The Jerusalem Post, March 25, 2004
EYE ON THE MEDIA: What Media Bias?
By Bret Stephens
What is one to make of a panel of European and Israeli journalists discussing allegations of anti-Israel bias in the media when the panel itself skews sharply Left?
This was the scene Sunday evening at Tel Aviv University, at a conference jointly sponsored by the EU-Israel Forum, TAU, and the Chaim Herzog Institute. On stage: Avirama Golan of Haaretz, Ofer Shelach of Yedioth Aharonot, David Witzthum of Channel One, Andres Ortega of Spain's El Pais, Paul Gillespie of the Irish Times, Thomas Schmid of the Franfurter Allgemeine Sonntagszeitung, and Ewan MacAskill of the Guardian.
Missing from this company were two things. First, anyone who thinks something is gravely amiss with the way Israel is reported in Europe. And second, anyone who believes the policies of the current government are morally defensible. A conference about media bias became instead an instance of it.
Here's a sample of the evening's remarks:
Gillespie: "The idea there is a wave of anti-Semitism [in Europe] is simply mistaken."
Shelah: "We use this belief that the world is against us as a shield against thinking through some problems... We relate to Europe only as to whether they love us or not, and they better not love us otherwise that shield is gone."
Ortega: "I tend to think the policies of Mr. Sharon contribute to anti-Semitic or anti-Israel sentiment in Europe."
Golan: "I know for a fact that Israel's policy is wrong and since the day Ariel Sharon became Prime Minister the way Israel behaves and even speaks is at the lowest point."
Now, an international conference on the subject of media bias is not necessarily the occasion to make Israel's case or lecture the Europeans on the error of their ways. Nor is it an occasion to exclude the kinds of views represented above. But it is, one would think, an occasion to have a representative dialogue.
Why, for instance, was there nobody present from pro-Israel Bild? The paper is the largest circulation tabloid in Germany; surely it represents some meaningful corner of European opinion. And why no one associated with the Right in Israel? Shouldn't it have a voice at this table as well?
HERE'S WHAT I would have said, if I had been asked to join the panel.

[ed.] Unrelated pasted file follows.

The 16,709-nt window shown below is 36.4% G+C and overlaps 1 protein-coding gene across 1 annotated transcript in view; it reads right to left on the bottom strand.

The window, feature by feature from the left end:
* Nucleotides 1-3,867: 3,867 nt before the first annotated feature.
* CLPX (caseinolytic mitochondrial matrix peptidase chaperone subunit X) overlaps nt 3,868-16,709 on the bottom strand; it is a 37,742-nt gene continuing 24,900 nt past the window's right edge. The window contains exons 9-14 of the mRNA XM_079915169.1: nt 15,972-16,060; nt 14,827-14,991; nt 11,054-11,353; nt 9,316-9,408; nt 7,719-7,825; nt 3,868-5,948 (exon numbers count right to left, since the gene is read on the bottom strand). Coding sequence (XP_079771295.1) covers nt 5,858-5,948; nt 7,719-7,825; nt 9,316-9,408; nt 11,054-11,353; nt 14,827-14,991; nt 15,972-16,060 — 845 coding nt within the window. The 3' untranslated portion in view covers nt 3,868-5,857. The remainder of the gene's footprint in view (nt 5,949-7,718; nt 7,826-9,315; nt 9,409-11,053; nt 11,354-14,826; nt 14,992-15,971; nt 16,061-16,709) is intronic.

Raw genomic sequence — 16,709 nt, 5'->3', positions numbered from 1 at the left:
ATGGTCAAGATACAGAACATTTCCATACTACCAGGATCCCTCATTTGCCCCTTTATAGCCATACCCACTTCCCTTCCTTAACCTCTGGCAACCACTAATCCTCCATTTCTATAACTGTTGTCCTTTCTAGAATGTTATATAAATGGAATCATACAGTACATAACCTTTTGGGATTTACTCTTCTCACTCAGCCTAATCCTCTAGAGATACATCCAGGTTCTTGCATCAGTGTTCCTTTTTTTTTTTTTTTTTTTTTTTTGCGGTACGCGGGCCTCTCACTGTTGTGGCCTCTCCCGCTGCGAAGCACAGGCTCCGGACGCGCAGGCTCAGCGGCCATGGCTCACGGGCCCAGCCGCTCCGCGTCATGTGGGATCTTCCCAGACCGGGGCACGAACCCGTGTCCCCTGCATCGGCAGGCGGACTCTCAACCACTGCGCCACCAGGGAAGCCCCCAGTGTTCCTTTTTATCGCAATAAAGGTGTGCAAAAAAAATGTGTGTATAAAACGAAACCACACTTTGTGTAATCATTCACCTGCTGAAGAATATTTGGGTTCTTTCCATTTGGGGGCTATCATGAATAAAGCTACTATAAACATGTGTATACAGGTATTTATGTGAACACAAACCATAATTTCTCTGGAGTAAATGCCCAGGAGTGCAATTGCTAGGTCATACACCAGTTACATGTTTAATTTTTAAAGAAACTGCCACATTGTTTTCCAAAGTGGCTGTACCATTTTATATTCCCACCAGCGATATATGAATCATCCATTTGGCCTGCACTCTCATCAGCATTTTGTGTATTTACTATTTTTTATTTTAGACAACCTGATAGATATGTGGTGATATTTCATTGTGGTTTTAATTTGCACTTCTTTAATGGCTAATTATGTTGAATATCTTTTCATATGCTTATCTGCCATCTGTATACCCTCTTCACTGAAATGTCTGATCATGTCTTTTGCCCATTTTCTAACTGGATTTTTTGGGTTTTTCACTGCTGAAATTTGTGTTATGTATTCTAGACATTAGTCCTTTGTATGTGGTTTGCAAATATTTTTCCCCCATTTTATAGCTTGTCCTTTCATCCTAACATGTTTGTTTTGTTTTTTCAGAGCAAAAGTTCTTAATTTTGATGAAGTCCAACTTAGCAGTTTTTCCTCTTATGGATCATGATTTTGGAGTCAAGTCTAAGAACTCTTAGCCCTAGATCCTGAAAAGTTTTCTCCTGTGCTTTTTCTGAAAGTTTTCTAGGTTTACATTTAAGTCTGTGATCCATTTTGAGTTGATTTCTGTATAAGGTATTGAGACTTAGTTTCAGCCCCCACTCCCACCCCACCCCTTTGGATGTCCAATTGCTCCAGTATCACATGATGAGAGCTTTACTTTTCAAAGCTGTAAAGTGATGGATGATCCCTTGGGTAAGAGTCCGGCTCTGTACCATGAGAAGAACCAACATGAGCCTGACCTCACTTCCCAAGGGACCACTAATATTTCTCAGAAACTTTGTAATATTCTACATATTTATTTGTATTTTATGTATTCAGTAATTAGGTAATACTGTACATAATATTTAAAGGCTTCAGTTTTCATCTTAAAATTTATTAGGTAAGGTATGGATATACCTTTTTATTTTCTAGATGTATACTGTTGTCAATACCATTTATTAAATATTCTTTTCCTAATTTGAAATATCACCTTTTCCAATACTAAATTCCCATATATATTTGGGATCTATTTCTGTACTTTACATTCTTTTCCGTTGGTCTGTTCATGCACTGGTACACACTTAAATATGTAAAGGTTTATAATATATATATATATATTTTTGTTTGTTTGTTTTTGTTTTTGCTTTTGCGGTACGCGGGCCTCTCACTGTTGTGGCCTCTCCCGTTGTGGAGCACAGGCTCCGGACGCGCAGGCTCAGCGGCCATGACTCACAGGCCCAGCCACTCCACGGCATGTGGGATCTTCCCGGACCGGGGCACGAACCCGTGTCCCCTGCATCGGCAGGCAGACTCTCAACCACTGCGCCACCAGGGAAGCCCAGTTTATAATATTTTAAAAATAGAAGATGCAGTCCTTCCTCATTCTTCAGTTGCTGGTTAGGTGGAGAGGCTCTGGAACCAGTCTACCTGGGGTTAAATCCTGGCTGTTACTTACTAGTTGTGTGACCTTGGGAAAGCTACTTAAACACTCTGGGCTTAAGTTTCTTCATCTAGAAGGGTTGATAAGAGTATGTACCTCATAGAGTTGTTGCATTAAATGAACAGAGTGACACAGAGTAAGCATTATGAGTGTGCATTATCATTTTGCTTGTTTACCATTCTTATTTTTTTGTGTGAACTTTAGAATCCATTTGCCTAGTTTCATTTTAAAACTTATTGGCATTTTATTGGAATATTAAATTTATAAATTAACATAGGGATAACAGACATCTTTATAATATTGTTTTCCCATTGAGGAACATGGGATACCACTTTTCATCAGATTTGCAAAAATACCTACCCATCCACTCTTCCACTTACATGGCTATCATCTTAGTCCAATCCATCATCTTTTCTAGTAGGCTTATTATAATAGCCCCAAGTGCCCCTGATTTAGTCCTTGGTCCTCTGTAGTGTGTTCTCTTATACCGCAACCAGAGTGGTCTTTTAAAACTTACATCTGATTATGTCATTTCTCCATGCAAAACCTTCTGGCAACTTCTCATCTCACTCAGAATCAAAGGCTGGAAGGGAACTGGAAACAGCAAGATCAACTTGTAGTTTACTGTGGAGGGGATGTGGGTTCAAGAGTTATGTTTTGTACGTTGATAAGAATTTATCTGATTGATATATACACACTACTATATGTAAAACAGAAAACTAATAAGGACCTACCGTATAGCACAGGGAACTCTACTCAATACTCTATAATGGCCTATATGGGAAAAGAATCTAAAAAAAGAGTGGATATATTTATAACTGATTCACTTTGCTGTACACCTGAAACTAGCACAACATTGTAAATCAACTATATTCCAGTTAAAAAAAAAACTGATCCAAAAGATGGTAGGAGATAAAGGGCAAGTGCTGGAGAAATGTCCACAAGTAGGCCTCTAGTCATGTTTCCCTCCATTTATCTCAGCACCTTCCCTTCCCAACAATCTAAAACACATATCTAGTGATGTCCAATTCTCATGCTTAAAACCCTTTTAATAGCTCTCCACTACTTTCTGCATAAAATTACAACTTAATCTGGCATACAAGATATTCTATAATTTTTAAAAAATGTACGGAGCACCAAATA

"Mr. Gillespie, you're right. There has been no anti-Semitic wave in Europe, at least if by 'Europe' you mean to exclude Europe's Muslims, plus the one-in-five French voters who cast their ballots in 2002 for Jean-Marie Le Pen, plus the one-in-four Austrians who did so for Joerg Haider's party in 1999. But among Muslims and particularly Arabs, I'm sure you would agree there has been a wave of anti-Semitism: arson attacks on synagogues and day schools, physical assaults on visibly Jewish persons, and so on.
"Now, as to those Muslims in Europe, aren't they Europeans, too? In France, they're roughly 10% of the population. There are millions of Muslims in Italy, the Netherlands, Spain, Britain, Germany – many more Muslims than Jews. On current demographic trends – high Muslim birthrates; flat or declining birthrates in the rest of the population – the Muslim percentage is likely to double in the next decade or two. When that day comes, will you still exclude them from your definition of 'Europe'?
"Still, I agree that most Europeans are not anti-Semitic and abhor anti-Semitism. But what about anti-Israelism and anti-Zionism? Anti-Semitism concerns us all but the issue at this conference is the European attitude toward Israel, not toward the Jews. And here the picture from Europe, including the European press, is not good.
"When Europeans marched in their millions prior to the Iraq War, holding placards reading Zionism equals Nazism, clearly it indicated that Europe – the Europe of the Left, the Europe of this panel – has its problems with Israel. You and your colleague, Mr. Ortega, seem to think the name of that problem is Ariel Sharon. But then, was Europe really so much more sympathetic toward this country 30 years ago? In 1975, Idi Amin gave a speech to the UN General Assembly calling for 'the extinction of Israel as a state.' For this, he was warmly saluted by then Secretary General Kurt Waldheim, later elected president of Austria by a landslide.
"So let's be honest: Europe's problem with Israel long predates Sharon and it predates even the settlements, which hardly existed in 1975. I know this isn't apposite, quite, to the purposes of this discussion, but I think there's an element of deception, maybe self-deception, when European journalists like Mr. Ortega say it's all to do with Sharon or the settlements or this or that policy. It goes deeper.